Under Musa’s Tenure, Sabah Listed As The Poorest State By World Bank

The growing influence of Parti Warisan Sabah and Shafie Apdal’s popularity has rattled BN-Umno as there is now a credible party that can take on the Musa Aman-led coalition in the next general elections.

KOTA KINABALU: Musa Aman was on Monday slammed as a ‘failed leader’ who had a habit on putting the blame for his miserable performance as chief minister on others, in particular, Shafie Apdal, the Parti Warisan Sabah president.

Loretto Padua Jr, the Warisan secretary-general said Shafie had a sterling performance nation-wide when he served as minister of Rural and Regional Development (KKLW), that got accolades from Pemandu – an agency under the Prime Minister’s Department.

“Shafie managed to turn KKLW into a superb and highly-efficient ministry that focused on increasing the pace of development of rural areas in Malaysia by seven folds” said Padua in a statement Monday.

“If Shafie was a failed and wasteful federal minister as alleged by Musa, then leaders in other States such as Sarawak, Kedah, Johor, Kelantan and others would be in chorus with what Musa had said.”


Padua said Shafie was the only federal minister who would explain in detail what his ministry did or was doing through a special pull-out known as “The Rural News” that was previously published in a local newspaper.

“That is why Shafie and his former ministry was praised by Pemandu as the top achiever in terms of meeting the Key Performance Index (KPI) targets,” he said in response to Musa who had accused Shafie of being’ a failed and wasteful’ minister.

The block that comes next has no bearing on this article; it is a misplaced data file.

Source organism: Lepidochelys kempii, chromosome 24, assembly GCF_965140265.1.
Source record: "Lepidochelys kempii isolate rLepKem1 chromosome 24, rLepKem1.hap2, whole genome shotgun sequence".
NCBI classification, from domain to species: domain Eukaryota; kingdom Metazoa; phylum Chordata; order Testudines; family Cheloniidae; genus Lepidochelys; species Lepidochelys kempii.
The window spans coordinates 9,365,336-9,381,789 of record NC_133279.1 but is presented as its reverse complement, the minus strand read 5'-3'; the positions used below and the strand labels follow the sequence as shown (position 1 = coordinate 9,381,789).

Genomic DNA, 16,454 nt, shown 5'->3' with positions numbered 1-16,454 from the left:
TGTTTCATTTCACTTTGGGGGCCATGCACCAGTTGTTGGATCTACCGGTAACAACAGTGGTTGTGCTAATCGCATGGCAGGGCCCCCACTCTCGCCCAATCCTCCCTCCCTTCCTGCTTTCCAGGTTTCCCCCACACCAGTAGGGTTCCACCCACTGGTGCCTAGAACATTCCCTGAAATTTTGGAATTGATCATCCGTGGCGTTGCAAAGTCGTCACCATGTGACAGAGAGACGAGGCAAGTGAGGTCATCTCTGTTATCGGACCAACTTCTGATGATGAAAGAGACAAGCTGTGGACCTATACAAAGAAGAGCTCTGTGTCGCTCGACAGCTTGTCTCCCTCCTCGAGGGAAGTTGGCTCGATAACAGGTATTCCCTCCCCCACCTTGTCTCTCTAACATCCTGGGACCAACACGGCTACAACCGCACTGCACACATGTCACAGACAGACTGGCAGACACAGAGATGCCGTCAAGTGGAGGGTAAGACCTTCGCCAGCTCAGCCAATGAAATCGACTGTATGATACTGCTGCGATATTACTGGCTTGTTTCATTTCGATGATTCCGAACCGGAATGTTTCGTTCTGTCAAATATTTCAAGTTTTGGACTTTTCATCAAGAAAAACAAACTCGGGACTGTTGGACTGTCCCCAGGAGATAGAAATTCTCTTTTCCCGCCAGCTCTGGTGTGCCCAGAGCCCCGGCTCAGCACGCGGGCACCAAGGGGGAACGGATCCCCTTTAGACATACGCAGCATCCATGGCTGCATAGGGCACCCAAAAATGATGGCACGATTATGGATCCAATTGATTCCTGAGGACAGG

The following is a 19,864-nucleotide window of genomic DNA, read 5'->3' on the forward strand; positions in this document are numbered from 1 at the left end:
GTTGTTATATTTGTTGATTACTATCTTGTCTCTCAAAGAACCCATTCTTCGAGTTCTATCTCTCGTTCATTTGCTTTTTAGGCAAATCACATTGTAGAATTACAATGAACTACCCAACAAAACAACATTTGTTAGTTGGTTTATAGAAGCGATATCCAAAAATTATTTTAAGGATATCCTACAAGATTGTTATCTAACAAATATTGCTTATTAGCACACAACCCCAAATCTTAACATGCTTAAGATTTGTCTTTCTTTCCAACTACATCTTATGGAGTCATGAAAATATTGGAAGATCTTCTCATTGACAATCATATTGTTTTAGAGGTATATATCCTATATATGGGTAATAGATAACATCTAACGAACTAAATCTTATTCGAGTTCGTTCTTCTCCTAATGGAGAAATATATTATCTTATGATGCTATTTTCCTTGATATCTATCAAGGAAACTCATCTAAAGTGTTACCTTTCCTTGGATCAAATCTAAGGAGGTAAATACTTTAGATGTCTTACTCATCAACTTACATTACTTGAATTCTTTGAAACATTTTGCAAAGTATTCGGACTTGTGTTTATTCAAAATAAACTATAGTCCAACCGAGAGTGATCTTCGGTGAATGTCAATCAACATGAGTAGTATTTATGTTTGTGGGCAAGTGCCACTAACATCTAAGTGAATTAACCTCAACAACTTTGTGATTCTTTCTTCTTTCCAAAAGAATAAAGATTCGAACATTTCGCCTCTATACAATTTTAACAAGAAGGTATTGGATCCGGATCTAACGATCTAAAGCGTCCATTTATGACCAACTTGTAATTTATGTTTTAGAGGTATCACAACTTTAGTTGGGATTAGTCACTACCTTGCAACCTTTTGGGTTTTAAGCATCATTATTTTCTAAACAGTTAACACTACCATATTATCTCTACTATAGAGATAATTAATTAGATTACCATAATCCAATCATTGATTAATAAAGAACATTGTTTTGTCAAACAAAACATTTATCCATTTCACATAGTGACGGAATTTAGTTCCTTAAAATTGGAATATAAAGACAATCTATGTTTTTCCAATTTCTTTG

He said Sabahans are getting bored with Musa’s favourite accusation that ‘Shafie only provided water and electricity infrastructure such as poles, wires, pipes, pump-houses etc but neglected the supply which by right, should be provided by the State government.

According to Padua, the mere fact that Tongod villagers had complained to him (Musa) about the absence of electricity supply despite having the poles and wire indicates that Shafie had done his part, but Musa failed to ensure that the State government provide the electricity supply.

“This is the same scenario at Pulau Gaya when Musa accused Shafie for being responsible as to why no water had been provided to villagers at that island despite KKLW having prepared all the necessary facilities,” he added.

Musa signing on the plaque to mark the opening of Nantaduan Melalap bridge last Thursday. But the World Bank has listed Sabah as the poorest State in the Nation.

Padua also opined that the wasteful projects as alleged by Musa actually depicts the “culture of inefficiency” on the part of the slow-moving BN Sabah that had ruled the State for more than 20 years.

He claimed that the Sabah Barisan Nasional is so used to the culture of ‘inefficiency’ (it would take them seven years to plan and start the building of a hospital or school and another three years to complete it) that they cannot cope with the energetic and fast pace set by Shafie.

He also claimed that Shafie had actually provided all the facilities to the rural and interior people of Sabah but it was the BN Sabah, who insisted the State to remain in the culture of ‘inefficiency’ that prevented the full implementation of development in the State.

According to Padua, Musa’s relentless but baseless attacks on Shafie showed that the chief minister and the BN was running scared of Warisan’s growing popularity as the year-old multiracial party was very capable of ousting UMNO in Sabah.

He also said that Musa should realize it that during his 14 years tenure as chief minister, Sabah had been listed by the World Bank as the poorest State in Malaysia, and that thousands of Sabahans were forced to migrate to West Malaysia for better economic opportunities.

Padua alleged that Musa had allowed Putrajaya to control the State when it comes to oil royalty, the Pakistanis have controlled the micro businesses in the suburban areas and most of all, 200,000 illegal immigrants still roam freely all over Sabah with a notable increase in Keningau.